Jewish Devotion

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With the rhythm of the Jewish calendar bringing Shabbat every week and holidays to commemorate throughout the year, it’s easy for those of us who grew up Jewish to retain a sense of the religion’s beauty and meaning.

But for some people who did not grow up with regular Jewish observance, this beauty can be discovered later — and embraced with joy and devotion. We profile some of these people in this week’s cover story by Susan Ingram.


They include one person seeking ordination as an Orthodox rabbi, a young man who’s found a spiritual and professional home in Jews United for Justice and a woman who discovered her family’s hidden Jewish roots.

One subject found God at Chabad dinners. Another encountered Judaism as an intellectual door-opener. Still another was moved by Shabbat services and Hebrew prayers.


In addition to those who have converted to Judaism or who are in the process, Ingram spoke with people such as Moses Montefiore Anshe Emunah Congregation’s Rabbi Yerachmiel Shapiro, who teaches a Basics of Judaism course.

“The vast majority of people I meet are extremely sincere and are inspired by what they see as a religion that values family and morality and has a strong intellectual base,” he said. “So I’ve found that these people are really coming with their full heart.”

The morality Shapiro speaks of is also on full display in our Giving Guide Insider this week. Each year before the holiday season comes around, the Jewish Times highlights charitable giving in the community.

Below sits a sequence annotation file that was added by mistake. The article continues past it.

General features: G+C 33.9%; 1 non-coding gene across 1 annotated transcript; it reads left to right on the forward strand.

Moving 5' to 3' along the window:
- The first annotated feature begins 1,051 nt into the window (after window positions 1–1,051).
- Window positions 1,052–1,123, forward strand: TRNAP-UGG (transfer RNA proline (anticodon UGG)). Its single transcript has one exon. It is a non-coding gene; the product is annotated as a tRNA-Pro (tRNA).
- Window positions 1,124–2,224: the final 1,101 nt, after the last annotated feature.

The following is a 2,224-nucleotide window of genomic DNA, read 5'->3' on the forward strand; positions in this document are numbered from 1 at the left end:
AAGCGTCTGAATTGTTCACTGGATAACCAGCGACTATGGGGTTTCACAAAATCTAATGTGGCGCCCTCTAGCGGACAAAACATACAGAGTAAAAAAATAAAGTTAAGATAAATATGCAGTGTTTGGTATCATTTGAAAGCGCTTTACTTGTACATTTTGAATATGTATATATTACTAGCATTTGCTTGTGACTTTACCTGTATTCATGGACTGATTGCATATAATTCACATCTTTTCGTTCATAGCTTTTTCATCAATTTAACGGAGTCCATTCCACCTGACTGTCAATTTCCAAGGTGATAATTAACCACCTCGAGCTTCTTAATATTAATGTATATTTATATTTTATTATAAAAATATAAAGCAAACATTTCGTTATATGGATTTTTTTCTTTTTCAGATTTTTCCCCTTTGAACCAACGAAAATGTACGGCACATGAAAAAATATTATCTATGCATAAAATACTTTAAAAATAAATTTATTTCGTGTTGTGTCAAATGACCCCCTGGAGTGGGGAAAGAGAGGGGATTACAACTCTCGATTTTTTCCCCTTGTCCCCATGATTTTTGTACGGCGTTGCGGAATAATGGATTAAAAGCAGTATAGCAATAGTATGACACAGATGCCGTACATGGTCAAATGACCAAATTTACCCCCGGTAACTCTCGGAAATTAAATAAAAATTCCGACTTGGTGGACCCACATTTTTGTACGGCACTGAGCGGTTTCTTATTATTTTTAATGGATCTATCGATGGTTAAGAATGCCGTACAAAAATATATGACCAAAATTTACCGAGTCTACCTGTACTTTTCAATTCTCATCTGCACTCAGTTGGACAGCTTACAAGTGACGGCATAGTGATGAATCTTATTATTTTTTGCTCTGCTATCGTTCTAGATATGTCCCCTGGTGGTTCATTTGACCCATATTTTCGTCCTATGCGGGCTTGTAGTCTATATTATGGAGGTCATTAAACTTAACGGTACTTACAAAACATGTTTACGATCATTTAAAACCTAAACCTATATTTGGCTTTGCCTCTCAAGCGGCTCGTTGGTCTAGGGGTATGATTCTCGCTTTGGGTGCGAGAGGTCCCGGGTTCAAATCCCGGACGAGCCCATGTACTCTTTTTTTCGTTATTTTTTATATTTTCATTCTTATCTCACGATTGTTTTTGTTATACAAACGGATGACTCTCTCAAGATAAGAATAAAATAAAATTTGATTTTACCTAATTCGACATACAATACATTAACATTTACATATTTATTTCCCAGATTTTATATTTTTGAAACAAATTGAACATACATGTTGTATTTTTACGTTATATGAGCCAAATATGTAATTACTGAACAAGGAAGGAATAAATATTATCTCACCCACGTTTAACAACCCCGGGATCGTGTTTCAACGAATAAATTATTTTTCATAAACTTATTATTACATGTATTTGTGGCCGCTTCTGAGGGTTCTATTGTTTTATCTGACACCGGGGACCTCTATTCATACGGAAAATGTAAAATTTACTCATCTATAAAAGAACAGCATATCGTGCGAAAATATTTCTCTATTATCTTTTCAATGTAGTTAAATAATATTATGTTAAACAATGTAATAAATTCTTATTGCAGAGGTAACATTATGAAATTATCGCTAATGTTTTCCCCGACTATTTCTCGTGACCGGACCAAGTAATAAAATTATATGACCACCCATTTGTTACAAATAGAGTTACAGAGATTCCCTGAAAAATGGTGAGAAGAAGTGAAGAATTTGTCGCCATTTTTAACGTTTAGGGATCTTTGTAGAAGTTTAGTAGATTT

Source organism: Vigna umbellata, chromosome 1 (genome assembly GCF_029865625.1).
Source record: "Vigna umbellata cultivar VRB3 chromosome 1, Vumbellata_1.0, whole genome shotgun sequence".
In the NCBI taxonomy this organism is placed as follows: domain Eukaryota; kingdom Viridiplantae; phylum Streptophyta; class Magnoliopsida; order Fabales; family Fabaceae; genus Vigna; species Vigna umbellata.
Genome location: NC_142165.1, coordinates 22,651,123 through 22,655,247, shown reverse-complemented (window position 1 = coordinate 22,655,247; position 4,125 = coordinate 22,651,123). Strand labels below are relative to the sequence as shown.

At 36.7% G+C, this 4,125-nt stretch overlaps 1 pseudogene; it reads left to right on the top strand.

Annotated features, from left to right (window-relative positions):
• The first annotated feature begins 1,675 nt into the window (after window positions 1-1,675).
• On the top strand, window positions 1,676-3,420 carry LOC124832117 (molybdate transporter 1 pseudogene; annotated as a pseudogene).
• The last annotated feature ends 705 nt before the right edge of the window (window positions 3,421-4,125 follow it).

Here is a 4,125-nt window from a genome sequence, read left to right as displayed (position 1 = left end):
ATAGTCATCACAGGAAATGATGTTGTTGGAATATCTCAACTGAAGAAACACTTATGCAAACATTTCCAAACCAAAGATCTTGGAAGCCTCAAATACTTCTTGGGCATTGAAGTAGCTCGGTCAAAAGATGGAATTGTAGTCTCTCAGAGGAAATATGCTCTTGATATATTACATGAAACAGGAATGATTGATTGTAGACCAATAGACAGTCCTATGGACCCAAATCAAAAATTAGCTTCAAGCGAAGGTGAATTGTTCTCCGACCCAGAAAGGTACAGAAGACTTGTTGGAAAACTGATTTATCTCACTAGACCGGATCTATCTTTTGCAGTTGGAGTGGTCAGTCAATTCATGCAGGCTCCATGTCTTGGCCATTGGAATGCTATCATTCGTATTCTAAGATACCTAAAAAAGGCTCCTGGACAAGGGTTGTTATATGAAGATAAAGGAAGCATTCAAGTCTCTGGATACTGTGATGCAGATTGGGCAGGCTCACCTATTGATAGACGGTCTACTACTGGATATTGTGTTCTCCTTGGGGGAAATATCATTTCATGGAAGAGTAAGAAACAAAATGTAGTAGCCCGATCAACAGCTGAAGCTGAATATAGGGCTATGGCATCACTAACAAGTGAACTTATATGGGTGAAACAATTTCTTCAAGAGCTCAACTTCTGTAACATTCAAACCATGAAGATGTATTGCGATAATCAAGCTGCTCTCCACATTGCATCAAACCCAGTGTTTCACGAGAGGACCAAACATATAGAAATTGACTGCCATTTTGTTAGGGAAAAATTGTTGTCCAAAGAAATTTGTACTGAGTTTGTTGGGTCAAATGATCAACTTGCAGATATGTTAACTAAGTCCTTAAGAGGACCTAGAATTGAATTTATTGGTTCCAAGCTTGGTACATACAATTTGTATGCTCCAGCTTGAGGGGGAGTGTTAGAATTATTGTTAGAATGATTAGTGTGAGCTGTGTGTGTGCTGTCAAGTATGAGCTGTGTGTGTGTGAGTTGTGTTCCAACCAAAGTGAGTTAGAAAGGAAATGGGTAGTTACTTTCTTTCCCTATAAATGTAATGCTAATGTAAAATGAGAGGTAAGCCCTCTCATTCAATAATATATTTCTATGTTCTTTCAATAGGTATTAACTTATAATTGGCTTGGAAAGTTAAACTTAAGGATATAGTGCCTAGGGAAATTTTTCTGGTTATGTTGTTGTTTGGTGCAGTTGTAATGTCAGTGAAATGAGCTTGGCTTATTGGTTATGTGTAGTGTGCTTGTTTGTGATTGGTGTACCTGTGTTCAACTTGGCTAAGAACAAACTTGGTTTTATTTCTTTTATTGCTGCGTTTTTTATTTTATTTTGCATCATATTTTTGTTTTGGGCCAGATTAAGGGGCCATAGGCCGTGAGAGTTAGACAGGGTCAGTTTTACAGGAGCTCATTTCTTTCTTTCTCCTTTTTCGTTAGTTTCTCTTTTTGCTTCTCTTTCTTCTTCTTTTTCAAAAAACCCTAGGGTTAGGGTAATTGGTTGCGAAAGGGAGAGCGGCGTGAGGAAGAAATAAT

This year’s section features stories on the Hebrew Free Loan Association, which offers interest-free loans; Sports Boosters of Maryland, which raises money to help sports programs in underserved areas; various nonprofits working to help Baltimore’s homeless population; car donations; and several other area nonprofits.

For those running these organizations, it’s more than a job.

“We love knowing that we are able to make an impact in the lives of children in a big way,” said Ron Levine, Sports Boosters’ executive director. “This is what we do.”

Elsewhere in the community, Beth Tfiloh Dahan Community School seniors volunteered their own time to begin digitizing gravestones at Jewish cemeteries in the area in order to map them out and archive them. The effort was started by a concerned member of the Jewish Cemetery Association of Maryland and continues to grow with more community partners.

As Chanukah approaches, let’s take a cue from the philanthropic community and think of those less fortunate than us and celebrate the beauty of Judaism through our own acts of tikkun olam.

mshapiro@midatlanticmedia.com

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